#StayHomeWith: Adra Kandil

We came up with the #StayHomeWith series to showcase inspirational Middle Eastern artists that possess a distinctive style. No one better embodies that description than Adra Kandil A.K.A @dear.nostalgia.

We first came across Adra, while randomly going through Instagram, searching for Middle Eastern visual artists. Her page instantly caught our attention. Adra’s style is anything but mundane. She combines nostalgic images with culturally relevant cues. The result is a visual commentary on modern-day issues that hits the nail directly on the head.

Image by @dear.nostalgia via Instagram

 Her striking aesthetic contrasts rustic vibes with bright pop-colours, which feels like an accurate visual representation of our struggle as a generation, having been exposed to rapid, global modernization, while growing up in a region stuck dwelling on its past glories. Her art really speaks to us and our collective experiences.

Image by@dear.nostalgia via Instagram

We conducted a virtual interview with Adra via email. She gave us some insight into her beginnings as a visual artist, as well as her inspirations. She also told us a bit about her routine, in light of COVID-19.

Image by    @dear.nostalgia    via Instagram

Image by @dear.nostalgia via Instagram

Middle East Art & Design: Tell us about yourself. Where are you from? Where did you grow up?

Adra Kandil: Hi, I'm Adra Kandil. I'm a female visual artist. Born and raised in Beirut, Lebanon. Born in the Autumn of 1993, my artistic inclination began on a trip to Barcelona where I received my degree in advertising and master's degree in innovation for design. 

MEAD: Can you tell us a bit about your work?

AK: I have a deep sentimentality towards 60's photography, and compositions that blur time and space. My work is a recollection of memories in the Middle East, telling my story. A juxtaposition of photographs, that express my relationship with home, explore my childhood, and my constant search for identity being brought up in a country of constant turmoil and conflict. I also address issues related to nationality, culture, and social and political change in the Middle East.

MEAD: When and how did you start exploring this style?

AK: It all started very haphazardly in 2017 while living in Barcelona. I would take photographs of lovers and friends and cut them out and place them in surreal locations, like outer space for fun. I also began collecting magazines, and cutting them up, creating compositions with bits and pieces. 

MEAD: How did you develop the skills needed for this specific style of visual arts?

AK: I studied branding and design at IED Barcelona, and it kickstarted my love for visual art. They gave me basic digital skills, and it was just enough to start creating. I then began advancing on my own, and learned a lot from my first year working at an advertising agency when I got back to Beirut.

MEAD: What inspires your work?

AK: Nostalgia. Emotions. The universe. Dreams. Photographs. Poems. and of course, other artists.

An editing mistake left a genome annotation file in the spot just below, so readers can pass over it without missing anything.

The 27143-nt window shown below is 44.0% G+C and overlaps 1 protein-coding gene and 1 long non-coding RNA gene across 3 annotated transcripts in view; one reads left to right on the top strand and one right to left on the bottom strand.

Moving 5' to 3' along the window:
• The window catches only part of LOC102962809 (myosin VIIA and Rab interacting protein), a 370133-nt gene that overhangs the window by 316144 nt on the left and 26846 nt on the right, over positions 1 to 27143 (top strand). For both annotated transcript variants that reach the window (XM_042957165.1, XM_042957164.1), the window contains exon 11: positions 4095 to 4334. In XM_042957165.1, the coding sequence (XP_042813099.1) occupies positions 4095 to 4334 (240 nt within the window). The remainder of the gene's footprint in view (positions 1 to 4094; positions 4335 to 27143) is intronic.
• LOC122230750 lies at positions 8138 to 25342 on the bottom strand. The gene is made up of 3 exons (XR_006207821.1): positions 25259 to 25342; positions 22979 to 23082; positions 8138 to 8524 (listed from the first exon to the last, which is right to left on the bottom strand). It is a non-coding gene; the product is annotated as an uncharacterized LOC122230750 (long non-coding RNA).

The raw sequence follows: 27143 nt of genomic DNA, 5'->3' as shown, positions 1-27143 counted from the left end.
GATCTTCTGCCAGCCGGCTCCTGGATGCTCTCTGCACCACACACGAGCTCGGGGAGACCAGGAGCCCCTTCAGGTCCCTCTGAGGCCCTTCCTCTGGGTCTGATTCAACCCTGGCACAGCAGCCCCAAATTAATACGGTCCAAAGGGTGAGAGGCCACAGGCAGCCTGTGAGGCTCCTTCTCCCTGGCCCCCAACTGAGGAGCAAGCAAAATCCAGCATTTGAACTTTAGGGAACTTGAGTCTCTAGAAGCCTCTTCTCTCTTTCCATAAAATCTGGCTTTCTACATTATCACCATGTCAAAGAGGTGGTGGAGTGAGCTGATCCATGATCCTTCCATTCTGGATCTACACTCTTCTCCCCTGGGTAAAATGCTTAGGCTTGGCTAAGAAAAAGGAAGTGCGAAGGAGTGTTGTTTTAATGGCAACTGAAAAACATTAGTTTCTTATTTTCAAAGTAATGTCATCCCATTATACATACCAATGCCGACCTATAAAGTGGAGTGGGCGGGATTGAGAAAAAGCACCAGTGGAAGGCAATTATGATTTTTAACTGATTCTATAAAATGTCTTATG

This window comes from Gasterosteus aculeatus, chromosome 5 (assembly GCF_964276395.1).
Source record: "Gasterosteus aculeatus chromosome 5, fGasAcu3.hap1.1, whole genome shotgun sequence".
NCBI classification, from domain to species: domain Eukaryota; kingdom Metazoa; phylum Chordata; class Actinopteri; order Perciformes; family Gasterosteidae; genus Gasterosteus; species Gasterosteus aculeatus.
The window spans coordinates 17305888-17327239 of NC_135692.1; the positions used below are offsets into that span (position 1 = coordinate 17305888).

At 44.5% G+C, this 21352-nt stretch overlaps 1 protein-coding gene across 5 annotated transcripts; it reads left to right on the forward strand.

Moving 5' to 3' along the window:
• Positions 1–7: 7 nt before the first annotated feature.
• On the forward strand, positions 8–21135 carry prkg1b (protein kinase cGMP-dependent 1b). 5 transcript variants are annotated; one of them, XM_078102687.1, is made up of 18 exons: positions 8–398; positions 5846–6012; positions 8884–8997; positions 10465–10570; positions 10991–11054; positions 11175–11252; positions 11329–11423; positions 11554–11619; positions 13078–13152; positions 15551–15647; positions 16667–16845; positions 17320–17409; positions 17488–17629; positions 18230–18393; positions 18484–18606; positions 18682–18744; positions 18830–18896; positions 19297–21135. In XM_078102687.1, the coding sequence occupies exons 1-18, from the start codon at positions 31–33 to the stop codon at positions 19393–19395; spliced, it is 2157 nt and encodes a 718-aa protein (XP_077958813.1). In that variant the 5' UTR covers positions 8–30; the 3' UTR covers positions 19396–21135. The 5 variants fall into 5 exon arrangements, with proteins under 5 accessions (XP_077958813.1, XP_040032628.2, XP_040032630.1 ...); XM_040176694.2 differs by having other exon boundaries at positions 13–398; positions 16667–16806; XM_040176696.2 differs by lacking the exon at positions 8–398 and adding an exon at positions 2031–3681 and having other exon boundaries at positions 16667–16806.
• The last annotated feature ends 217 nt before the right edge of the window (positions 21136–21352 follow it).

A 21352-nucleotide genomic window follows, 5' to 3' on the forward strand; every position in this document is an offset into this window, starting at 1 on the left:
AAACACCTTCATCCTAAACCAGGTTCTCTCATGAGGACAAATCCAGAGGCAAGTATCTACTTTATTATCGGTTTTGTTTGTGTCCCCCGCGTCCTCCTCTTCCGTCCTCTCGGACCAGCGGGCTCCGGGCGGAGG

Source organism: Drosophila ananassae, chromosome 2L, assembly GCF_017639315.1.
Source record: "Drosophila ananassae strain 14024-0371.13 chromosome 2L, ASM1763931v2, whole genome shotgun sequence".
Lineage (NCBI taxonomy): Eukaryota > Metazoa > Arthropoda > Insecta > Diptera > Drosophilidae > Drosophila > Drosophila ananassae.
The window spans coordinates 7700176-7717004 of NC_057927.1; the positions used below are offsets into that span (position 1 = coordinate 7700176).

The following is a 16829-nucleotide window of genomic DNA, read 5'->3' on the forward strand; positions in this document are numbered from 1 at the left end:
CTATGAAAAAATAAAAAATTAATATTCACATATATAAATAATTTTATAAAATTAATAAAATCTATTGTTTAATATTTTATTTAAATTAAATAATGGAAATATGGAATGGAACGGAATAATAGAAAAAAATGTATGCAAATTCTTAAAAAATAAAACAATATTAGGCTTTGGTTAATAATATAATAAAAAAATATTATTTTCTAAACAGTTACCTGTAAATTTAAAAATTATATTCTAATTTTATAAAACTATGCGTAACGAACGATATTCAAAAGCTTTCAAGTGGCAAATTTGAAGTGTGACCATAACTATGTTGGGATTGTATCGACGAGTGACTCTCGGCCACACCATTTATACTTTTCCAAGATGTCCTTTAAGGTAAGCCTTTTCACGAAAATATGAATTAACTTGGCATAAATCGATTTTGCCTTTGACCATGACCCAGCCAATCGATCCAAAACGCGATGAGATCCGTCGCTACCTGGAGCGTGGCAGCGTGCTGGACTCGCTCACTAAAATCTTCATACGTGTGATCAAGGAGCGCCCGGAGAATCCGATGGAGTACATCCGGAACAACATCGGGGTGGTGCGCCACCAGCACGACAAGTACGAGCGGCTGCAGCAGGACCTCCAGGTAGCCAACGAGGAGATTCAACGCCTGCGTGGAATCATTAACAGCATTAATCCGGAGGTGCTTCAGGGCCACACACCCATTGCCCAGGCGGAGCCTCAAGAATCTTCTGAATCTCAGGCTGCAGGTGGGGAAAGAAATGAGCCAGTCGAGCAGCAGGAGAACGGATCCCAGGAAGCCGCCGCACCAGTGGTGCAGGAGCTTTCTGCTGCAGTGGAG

MEAD: What do you think is the current state of visual arts in Lebanon and more widely in the Middle East?

AK: It’s still an emerging industry. There is a newfound appreciation for art and design and the understanding of its importance in shaping culture. I hope more and more artists and designers gain the value they deserve in our tiny home and vast region. Many creatives are valued through gaining “exposure” in our scene, which is disappointing. Creatives deserve more than just being seen.

MEAD: What do you think the future of visuals arts in Lebanon and more widely the Middle East is going to look like?

AK: I’m being hopeful. I think in the next few years design and art will be more and more important and appreciated in the Middle East, paving the way for the new generation to experiment, create and spread their message and current emotional state. I would love to see more art and design for social impact, rather than just creating beautiful things for likes.

MEAD: How are you coping with social distancing and quarantining?

AK: I’m essentially an introvert, so it's not drastically different than my day to day life. That being said, I do feel kinda stuck. Confined. I miss the sun, I miss long walks in Beirut discovering the city like a tourist. I miss the freedom of it all. I feel like my inspiration might run out, if I don't have any sensory experiences in the outside world to absorb the new. Here's to hoping it doesn’t!

MEAD: What do your days look like now, in light of the restrictions?

AK: Coffee. Art. Breakfast. Art. Instagram. Instagram. Lunch. Art. Family time (From a distance). Instagram. Art. Replying to texts. Netflix. Quality time with my cats. Netflix. Bed.

MEAD: What advice would you give creatives, in light of everything going on in the world right now?

AK: Take it all in. Feel it all. Deeply.  The good, the bad, and the ugly, and make something meaningful. Grow from it.

MEAD: What advice would you give people who are hesitant in pursuing their creative talents?

AK: You’ve got nothing to lose. Give it a shot. Try and try and try again. Put yourself out there. Enjoy the process, have no fear of rejection because it will come, whether you like it or not. Try again. Most importantly enjoy the process.



#StayHomeWith is a series of videos and articles documenting the experience of artists across the Middle East, as they try to cope with the “new normal” and navigate the restrictions imposed by governments in response to the COVID-19 pandemic. Through this series, Middle East Art & Design hopes to create a virtual, unifying space for artists in the region and inspire a collective movement of creative expression.